Thaw slumps occur in areas of ice-rich permafrost. Slumps develop on hillslopes and usually occur along the shorelines of lakes, rivers and coastlines. Thaw slumps are common permafrost mass-wasting features, and consist of a headwall made predominantly of ice and a muddy slump floor. This project examines the characteristics, growth and impacts of these features.
This project focusses on slumps in northwestern NWT. Some of the largest "mega slumps" ever observed occur on the Peel Plateau which is just to the east of the Richardson Mountains. The Dempster Highway and Fort McPherson are close to these mega slumps. Streams impacted by these slumps drain into the Peel River and Mackenzie Delta.
Thaw slumps can reach up to 40 ha in area with headwalls up to 25 m high, and can remain active for decades. Individual disturbances can move hundreds of thousands of cubic metres of sediments downslope into stream valleys, lakes or coastal zones. Over the past few decades, the size and activity of slumps in the northwestern NWT has increased. Infrastructure and water quality can be severely impacted by thaw slumps. Land users and local community members in the Gwich’in and Inuvialuit regions have recognized that slumping is increasing. These disturbances can also affect traditional routes and potential harvesting areas.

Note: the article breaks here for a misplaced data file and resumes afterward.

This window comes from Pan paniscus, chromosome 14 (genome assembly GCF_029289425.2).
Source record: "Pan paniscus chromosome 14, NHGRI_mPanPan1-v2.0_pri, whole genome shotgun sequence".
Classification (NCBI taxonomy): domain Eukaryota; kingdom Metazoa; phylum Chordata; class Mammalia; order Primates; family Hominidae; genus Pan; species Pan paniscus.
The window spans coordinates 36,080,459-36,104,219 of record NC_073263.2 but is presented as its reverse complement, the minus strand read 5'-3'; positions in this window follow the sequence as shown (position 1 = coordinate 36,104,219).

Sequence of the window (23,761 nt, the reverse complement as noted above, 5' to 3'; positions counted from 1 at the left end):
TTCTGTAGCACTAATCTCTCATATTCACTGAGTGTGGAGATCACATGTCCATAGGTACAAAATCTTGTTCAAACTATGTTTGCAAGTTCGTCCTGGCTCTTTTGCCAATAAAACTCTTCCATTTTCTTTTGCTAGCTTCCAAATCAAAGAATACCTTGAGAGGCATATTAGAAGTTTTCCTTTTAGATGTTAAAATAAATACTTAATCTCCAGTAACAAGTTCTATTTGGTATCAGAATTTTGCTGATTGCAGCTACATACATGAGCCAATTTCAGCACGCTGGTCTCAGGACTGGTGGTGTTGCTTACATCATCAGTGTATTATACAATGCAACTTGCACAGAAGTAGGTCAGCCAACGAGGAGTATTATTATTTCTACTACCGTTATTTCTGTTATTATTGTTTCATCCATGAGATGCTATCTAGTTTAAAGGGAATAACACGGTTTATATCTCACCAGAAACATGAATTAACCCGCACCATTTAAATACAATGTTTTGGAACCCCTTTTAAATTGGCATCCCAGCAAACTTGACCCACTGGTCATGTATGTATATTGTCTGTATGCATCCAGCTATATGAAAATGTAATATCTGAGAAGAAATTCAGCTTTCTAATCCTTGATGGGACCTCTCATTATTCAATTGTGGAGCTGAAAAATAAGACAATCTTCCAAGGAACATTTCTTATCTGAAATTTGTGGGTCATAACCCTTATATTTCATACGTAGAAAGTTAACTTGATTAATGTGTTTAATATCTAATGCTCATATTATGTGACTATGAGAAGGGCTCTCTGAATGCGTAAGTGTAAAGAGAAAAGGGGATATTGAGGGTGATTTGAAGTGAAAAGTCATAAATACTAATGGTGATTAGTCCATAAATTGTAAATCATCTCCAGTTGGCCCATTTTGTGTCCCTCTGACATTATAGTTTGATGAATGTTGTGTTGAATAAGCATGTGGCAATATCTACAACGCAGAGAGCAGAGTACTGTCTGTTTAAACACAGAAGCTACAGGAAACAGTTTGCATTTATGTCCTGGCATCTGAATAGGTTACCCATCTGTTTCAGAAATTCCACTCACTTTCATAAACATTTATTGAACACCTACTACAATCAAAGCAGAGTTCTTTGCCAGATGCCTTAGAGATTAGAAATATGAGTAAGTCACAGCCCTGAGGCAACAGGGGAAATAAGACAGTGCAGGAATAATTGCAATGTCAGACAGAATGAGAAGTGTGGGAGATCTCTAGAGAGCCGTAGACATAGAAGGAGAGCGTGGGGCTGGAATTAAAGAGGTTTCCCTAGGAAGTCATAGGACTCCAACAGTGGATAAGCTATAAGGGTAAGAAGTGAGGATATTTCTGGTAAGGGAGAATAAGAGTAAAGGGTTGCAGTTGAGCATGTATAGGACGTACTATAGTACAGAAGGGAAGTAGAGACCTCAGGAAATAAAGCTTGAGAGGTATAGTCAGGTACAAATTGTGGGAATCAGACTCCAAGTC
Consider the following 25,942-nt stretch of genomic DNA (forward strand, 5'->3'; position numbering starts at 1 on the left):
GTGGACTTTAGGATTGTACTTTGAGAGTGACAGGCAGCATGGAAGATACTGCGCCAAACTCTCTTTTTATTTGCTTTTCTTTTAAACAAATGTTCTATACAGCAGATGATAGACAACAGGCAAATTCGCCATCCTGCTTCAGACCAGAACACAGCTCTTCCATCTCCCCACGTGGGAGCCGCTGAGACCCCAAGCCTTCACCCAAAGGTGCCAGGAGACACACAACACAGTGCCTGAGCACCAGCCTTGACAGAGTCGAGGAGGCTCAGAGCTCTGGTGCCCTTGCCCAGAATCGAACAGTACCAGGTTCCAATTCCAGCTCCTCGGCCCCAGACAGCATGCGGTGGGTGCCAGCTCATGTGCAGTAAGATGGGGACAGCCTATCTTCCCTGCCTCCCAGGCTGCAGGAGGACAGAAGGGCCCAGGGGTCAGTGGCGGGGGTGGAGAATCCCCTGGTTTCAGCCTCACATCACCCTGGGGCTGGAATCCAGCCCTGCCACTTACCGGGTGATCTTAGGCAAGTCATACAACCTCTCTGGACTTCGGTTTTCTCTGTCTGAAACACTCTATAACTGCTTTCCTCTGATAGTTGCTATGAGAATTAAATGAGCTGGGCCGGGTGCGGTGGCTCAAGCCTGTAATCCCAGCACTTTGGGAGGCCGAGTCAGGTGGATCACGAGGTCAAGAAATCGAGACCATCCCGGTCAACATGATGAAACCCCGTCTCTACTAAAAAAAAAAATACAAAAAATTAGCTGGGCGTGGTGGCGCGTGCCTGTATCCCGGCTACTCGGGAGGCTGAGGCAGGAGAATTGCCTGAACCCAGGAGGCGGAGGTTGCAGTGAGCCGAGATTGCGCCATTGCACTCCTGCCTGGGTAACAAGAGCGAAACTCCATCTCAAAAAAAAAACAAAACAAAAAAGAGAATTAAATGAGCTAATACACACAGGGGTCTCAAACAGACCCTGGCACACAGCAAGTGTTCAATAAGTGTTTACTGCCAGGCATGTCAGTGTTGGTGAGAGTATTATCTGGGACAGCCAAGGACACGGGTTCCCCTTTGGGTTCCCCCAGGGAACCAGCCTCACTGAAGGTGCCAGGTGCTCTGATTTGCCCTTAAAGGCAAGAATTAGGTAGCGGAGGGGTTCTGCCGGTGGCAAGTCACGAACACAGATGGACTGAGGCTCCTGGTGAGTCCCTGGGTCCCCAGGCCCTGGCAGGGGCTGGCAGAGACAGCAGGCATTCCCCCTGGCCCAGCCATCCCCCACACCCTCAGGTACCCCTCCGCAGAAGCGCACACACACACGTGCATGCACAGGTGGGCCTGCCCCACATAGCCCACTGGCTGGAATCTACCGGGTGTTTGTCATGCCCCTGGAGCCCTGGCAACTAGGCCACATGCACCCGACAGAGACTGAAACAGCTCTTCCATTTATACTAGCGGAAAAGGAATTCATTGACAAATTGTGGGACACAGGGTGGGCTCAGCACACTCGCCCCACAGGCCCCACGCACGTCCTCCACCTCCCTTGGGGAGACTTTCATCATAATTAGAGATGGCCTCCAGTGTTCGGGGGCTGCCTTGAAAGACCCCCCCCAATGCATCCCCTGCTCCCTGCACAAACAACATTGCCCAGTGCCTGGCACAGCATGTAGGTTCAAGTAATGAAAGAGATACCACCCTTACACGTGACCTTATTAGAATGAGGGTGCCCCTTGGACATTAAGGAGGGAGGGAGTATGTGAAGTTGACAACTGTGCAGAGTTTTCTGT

The characteristics of the thaw slumps are examined along with the associated permafrost, climate, and terrain conditions to determine how slumps are triggered and what leads to their growth and stabilization. Field surveys, air photographs and satellite imagery have been used to monitor and map these features across the western Arctic.
Research on the Peel Plateau slumps began in 2010 and is on going. Results have been published as peer-reviewed periodicals and NTGS publications. Several presentations have been provided to scientific and public audiences. Examination of slumps on Banks Island is anticipated. Monitoring of several major slumps on the Peel Plateau is ongoing.